CHRYSOTILE FIBRE NOT INCLUDED IN THE ROTTERDAM CONVENTION ги2004.9.21 Information from AIA)
----- Original Message -----
Sent: Tuesday, September 21, 2004 11:22 PM
Major news for the chrysotile industry:
As the Chairman of the Asbestos International Institute, Mr. Clement
Godbout, stated after the meetings in Geneva, this is a very important
decision for the international chrysotile industry. "Finally, the
world seems to differentiate the five types of asbestos: amosite, actinolite,antophyllite,
tremolite, and chrysotile - the latter being the only fibre exploited
and showing no unacceptable risk for human health when correctly used,
contrary to the four other fibres", declared Mr Godbout who works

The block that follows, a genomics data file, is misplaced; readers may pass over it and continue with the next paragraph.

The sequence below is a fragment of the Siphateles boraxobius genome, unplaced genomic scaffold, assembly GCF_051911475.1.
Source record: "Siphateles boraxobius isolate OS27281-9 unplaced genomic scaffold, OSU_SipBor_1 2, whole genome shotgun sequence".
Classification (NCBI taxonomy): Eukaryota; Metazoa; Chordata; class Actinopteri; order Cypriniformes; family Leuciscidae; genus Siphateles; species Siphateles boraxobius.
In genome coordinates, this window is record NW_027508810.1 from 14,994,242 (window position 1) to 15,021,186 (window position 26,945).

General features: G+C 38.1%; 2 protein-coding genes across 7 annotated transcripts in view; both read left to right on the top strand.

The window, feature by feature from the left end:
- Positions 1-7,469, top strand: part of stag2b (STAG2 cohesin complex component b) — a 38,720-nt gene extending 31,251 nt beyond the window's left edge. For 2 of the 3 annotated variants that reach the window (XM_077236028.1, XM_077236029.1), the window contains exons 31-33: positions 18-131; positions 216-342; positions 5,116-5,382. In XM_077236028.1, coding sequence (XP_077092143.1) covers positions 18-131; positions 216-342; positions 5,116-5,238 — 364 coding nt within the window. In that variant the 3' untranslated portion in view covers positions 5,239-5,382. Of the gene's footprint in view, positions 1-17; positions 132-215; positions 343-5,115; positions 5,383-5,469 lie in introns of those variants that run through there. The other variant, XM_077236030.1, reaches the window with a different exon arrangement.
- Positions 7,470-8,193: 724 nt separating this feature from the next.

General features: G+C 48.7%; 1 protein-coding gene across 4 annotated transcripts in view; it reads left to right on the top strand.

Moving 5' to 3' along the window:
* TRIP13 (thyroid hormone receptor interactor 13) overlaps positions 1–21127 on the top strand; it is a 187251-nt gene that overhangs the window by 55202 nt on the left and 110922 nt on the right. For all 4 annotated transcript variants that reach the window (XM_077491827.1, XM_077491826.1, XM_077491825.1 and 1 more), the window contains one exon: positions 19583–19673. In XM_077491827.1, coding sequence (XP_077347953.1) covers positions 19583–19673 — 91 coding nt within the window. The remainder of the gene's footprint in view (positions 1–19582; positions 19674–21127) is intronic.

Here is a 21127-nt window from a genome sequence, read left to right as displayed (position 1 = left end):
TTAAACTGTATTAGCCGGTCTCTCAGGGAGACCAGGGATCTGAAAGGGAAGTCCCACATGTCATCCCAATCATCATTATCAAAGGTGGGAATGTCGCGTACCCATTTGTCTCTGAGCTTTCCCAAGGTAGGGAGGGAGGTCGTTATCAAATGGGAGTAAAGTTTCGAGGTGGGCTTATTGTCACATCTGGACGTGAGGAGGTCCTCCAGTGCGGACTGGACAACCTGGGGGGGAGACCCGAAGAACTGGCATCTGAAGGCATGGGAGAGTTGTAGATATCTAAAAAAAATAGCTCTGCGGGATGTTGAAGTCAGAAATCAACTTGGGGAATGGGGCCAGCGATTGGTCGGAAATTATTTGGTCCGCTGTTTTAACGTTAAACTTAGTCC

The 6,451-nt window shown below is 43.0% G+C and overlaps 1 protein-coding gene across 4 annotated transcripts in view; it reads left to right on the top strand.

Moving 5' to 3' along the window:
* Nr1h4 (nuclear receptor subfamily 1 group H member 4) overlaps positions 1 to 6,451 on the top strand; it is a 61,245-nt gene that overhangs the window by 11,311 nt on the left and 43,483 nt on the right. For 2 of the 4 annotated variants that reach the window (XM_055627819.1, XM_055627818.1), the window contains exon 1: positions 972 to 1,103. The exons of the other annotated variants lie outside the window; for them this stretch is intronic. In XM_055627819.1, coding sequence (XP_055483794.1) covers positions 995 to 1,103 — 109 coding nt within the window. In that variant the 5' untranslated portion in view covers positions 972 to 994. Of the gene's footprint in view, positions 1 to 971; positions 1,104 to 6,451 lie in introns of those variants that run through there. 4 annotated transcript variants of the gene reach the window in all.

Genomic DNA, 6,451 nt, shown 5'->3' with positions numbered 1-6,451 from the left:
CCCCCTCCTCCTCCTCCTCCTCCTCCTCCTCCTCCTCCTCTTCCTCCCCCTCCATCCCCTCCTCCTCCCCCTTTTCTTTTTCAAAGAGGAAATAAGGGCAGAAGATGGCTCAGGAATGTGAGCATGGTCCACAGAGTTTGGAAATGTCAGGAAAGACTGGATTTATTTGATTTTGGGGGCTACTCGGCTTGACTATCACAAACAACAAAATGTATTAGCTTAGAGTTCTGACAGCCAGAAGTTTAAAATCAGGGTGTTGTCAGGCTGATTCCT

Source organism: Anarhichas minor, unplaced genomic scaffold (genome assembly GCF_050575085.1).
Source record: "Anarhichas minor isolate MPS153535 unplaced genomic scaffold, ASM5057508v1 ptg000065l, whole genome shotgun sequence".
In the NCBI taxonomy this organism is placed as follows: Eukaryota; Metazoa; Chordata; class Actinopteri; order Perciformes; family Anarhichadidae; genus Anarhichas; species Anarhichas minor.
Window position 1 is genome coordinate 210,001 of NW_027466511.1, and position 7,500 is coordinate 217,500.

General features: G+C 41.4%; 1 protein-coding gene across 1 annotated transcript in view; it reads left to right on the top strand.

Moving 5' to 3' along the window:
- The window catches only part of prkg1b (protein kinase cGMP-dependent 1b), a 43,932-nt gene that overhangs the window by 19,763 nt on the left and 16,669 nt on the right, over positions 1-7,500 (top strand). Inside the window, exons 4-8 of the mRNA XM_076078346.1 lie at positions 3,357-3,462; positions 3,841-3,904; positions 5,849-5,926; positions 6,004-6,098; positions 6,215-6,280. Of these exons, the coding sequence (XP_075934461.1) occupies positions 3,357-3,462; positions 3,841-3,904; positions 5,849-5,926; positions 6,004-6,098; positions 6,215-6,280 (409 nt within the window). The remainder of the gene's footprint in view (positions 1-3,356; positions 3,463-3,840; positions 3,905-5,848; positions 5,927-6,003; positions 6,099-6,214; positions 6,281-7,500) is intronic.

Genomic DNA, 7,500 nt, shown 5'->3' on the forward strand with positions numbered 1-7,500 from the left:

to promote the responsible and safe use policy of this natural fibre that
has unique qualities and is economical, compared to its substitutes.
Chrysotile is the only type of asbestos commercially exploited. Recent studies involving laboratories in Switzerland, Germany and United States, headed by toxicologist Dr David Bernstein, confirms that the half-life (days necessary to eliminate half the fibres remaining in lungs after exposure) for chrysotile fibres is approximately 11 days. Half-life for cellulose fibres is 1 000 days and half-life for ceramic fibres is 60 days.
Chrysotile mining and milling facilities respect Convention 162, "Safety
in the Use of Asbestos", of the International Labor Organization
(ILO). In 1986, the ILO had recognised that regulations on asbestos must
be based on scientific fact.